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David Hockney: A Bigger Picture, Royal Academy of Arts, review

January 25, 2012

Whatever game David Hockney is playing in his hotly anticipated Royal Academy show eludes me, says Alastair Sooke.

Five blockbuster British art exhibitions in run-up to London 2012 Olympics

David Hockney: A Bigger Picture, Royal Academy, Jan 21 – April 9

It is 50 years since David Hockney graduated from the Royal College of Art wearing a gold lamé jacket. Within a few years he had earned a reputation as an enfant terrible whose risqué autobiographical work touched upon the taboo subject of homosexuality. With his oversized spectacles and hair dyed silvery blond, he became Brit art’s first celebrity: a charmer whose personality beguiled the public as much as his work.

Fast-forward half a century, and Hockney is still feted and adored. He shed his skin of provocative wunderkind long ago, fashioning instead a role as a plain-speaking chain-smoker specialising in common sense. Following the death of Lucian Freud, he is routinely described as Britain’s greatest living painter. He is certainly the most popular: there have reportedly been more advance ticket sales for his new exhibition at the Royal Academy than there were for the gallery’s blockbuster Van Gogh exhibition in 2010.

David Hockney: A Bigger Picture is devoted to a single genre: landscape. It came about after the artist showed Bigger Trees near Warter – a gargantuan landscape covering 50 canvases that is now in the collection of the Tate – at the Royal Academy Summer Exhibition in 2007. After it caused a splash , the RA offered Hockney the full suite of main galleries for a show of landscapes. The resulting exhibition contains more than 150 works, mostly created within the past decade.

Many were painted outdoors and depict the countryside around Bridlington, the small Yorkshire seaside town where Hockney has lived for seven years. There are bright oil paintings of wheat fields and tree-lined country lanes. There are multi-canvas vistas of woodland seen in different seasons. There are watercolours of hedgerows and haystacks, charcoal sketches of copses and logs, and more than 50 colourful “drawings”, created using an iPad and printed on to paper, documenting the onset of spring along an old Roman road that runs out of Bridlington. There are even nine- and 18-screen video works that record the fluctuating appearance of Woldgate Woods: captured using high-definition cameras ingeniously rigged on to Hockney’s Jeep, they subject the natural world to the kind of scrutiny that the German artist Albrecht Dürer once lavished upon a clump of turf. Generally the mood is upbeat, homely yet wonderstruck. I half expected to hear a cuckoo sing. The colours are citrus-sharp.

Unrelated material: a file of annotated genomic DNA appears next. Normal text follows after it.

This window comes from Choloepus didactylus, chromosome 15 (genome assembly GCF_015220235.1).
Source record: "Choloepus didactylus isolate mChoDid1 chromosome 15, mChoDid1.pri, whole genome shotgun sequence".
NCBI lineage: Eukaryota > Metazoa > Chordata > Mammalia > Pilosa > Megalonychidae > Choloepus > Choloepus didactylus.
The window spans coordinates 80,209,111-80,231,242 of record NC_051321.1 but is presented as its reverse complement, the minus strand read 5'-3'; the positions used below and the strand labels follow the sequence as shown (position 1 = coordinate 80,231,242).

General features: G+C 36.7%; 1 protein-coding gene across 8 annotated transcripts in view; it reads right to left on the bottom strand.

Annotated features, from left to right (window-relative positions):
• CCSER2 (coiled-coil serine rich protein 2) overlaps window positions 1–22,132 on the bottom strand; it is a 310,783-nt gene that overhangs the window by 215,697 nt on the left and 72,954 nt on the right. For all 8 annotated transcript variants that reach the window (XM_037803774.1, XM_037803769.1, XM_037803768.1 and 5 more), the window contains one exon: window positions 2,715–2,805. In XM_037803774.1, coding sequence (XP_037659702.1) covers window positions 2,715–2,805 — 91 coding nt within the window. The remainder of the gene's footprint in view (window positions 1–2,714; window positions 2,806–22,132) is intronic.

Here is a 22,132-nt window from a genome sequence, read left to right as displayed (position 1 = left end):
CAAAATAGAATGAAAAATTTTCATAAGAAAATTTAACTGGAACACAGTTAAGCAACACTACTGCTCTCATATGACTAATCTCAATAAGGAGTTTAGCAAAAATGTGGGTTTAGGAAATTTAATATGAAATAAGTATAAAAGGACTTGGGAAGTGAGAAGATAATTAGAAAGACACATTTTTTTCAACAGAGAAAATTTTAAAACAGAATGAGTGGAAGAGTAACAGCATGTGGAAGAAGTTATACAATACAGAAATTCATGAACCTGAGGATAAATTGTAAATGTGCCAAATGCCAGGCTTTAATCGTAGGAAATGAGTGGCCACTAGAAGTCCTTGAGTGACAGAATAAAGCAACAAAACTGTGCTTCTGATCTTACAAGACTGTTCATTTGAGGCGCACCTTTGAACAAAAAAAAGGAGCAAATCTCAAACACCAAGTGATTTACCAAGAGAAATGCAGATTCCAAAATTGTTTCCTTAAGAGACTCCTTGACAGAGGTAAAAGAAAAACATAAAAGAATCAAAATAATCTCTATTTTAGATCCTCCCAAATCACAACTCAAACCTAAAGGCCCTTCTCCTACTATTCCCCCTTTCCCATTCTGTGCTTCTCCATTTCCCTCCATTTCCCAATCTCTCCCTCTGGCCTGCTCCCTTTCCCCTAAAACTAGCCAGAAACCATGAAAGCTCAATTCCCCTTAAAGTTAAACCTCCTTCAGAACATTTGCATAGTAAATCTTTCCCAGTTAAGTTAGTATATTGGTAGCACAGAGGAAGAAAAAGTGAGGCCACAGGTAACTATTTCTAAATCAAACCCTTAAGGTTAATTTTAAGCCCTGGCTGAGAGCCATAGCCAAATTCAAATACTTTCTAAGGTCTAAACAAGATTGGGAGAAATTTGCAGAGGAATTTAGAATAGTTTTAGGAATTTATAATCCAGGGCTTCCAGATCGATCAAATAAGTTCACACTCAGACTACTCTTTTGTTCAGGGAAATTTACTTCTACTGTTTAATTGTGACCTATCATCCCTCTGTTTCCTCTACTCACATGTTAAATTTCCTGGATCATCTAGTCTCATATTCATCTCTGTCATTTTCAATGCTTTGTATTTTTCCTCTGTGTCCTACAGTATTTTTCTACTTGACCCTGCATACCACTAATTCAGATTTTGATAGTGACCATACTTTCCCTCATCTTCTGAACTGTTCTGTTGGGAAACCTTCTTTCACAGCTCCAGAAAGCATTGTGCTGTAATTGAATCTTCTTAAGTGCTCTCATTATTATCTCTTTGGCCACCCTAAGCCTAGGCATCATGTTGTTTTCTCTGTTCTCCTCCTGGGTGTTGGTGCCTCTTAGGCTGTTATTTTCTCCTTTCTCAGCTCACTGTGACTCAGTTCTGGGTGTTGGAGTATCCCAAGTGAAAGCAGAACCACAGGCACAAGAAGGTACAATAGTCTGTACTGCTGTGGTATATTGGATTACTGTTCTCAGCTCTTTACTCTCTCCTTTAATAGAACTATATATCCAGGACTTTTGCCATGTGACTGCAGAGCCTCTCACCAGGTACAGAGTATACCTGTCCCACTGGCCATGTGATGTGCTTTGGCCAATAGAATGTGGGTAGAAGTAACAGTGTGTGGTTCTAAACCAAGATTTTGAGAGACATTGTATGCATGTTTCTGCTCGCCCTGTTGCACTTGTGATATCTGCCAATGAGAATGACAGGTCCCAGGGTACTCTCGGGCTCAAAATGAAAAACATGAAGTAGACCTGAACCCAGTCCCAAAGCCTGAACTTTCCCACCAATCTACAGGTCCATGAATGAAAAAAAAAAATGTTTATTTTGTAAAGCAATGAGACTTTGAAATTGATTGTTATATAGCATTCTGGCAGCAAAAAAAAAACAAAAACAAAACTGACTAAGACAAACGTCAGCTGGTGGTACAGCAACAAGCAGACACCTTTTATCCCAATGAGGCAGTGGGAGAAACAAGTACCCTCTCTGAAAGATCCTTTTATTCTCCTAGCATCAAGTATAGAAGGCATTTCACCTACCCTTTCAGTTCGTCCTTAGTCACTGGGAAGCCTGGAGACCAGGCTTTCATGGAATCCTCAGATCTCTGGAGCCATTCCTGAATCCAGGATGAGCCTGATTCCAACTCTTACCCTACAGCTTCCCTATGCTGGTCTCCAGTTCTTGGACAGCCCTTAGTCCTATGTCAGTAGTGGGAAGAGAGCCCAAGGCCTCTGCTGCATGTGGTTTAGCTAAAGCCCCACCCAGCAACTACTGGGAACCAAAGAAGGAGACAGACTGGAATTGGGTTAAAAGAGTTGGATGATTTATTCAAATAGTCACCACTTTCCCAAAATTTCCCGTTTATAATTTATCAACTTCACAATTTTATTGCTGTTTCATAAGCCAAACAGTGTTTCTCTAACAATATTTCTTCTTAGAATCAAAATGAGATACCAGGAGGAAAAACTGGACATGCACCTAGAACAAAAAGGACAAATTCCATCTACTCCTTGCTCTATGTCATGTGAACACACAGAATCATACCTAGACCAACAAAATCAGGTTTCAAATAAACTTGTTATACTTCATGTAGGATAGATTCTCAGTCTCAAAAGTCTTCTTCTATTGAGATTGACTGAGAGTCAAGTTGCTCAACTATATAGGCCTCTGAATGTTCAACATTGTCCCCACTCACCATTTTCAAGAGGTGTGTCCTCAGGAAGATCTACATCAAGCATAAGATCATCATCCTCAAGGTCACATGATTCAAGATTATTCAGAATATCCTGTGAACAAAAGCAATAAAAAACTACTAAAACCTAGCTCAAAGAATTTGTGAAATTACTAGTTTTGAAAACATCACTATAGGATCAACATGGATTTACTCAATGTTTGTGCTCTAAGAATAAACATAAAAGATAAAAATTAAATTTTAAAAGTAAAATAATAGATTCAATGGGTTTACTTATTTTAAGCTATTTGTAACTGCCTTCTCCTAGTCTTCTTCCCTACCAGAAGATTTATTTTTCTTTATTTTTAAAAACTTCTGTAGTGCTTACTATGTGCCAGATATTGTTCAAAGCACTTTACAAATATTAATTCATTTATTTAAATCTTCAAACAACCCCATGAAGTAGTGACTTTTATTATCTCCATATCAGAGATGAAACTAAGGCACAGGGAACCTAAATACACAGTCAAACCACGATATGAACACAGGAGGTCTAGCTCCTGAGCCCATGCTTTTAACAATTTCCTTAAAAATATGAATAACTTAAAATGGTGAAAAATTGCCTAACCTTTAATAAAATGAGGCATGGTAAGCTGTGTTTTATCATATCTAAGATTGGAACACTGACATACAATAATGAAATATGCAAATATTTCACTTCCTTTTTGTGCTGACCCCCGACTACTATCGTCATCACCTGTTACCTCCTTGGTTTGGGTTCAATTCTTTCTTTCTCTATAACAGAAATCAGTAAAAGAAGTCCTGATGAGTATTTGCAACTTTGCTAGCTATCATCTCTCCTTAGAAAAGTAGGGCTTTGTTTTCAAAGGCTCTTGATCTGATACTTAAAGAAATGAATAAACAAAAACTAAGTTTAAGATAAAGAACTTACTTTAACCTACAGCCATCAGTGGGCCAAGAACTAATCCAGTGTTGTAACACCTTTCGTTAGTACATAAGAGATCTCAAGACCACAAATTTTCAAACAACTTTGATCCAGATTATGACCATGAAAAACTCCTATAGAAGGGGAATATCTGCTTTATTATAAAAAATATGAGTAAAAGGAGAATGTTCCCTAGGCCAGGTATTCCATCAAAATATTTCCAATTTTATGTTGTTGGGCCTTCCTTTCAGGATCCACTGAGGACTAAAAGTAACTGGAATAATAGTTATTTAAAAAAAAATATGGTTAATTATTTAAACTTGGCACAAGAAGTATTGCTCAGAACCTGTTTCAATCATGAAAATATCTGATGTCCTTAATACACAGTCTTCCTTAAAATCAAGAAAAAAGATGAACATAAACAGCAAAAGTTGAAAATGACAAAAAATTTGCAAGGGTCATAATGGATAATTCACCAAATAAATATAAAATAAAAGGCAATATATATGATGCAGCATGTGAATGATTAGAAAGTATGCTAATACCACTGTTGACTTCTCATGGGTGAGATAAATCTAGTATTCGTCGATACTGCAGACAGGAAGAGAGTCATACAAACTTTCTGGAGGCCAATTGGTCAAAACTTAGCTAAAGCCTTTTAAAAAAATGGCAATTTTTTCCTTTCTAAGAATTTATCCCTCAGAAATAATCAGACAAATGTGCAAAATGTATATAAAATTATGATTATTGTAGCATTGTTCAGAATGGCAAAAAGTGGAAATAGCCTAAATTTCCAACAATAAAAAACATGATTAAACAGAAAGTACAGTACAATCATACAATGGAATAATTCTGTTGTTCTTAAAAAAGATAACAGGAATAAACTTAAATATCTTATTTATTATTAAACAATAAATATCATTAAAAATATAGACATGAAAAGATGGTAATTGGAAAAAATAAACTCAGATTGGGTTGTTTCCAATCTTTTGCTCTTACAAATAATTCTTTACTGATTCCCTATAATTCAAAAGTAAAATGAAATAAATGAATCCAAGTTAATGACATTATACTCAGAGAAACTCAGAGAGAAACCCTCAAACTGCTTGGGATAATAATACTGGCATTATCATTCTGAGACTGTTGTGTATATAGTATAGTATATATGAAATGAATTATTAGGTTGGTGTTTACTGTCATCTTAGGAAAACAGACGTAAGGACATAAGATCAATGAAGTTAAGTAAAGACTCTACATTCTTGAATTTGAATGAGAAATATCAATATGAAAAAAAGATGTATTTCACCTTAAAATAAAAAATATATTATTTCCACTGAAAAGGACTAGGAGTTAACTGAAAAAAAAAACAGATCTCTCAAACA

You would be forgiven for asking: what happened? After all, Hockney is best known as the raunchy Californian sensualist who painted sun-kissed boys gliding through the azure swimming pools of Los Angeles in the Sixties. And yet here he presents himself as a modest pastoralist, content to hymn the bounty of nature with quiet exultation – dancing, like Wordsworth, among the daffodils. Once inspired by distant destinations such as Egypt, China and America’s West Coast, he now seems happy pottering about a neglected nook of England. The prodigal son has returned to within 65 miles of Bradford, where he was born in 1937, and settled down. The internationalist has turned parochial. The radical has come over all conservative.

As if to explain this transformation, the second room of the exhibition presents a mini-retrospective of earlier landscapes. We see two dingy paintings from the Fifties, a smattering of stylish canvases from the Sixties and Seventies, and several views of California and the Grand Canyon, including one gigantic work full of oranges and reds so scorching you can practically feel your retina burning up. The gallery functions as a kind of airlock, inviting us to shed our perceptions and consider Hockney afresh as a landscape artist, before venturing forth to look at his more recent work.

Whether or not we accept this argument, the simple truth is that the show is far too big. Like a sprawling oak in need of a tree surgeon, it required a stronger curator prepared to lop off the deadwood. I could happily have done without the watercolours recording midsummer in east Yorkshire in 2004, or the suite of smallish oil paintings from the following year.

Read more at: David Hockney succumbs to hubris

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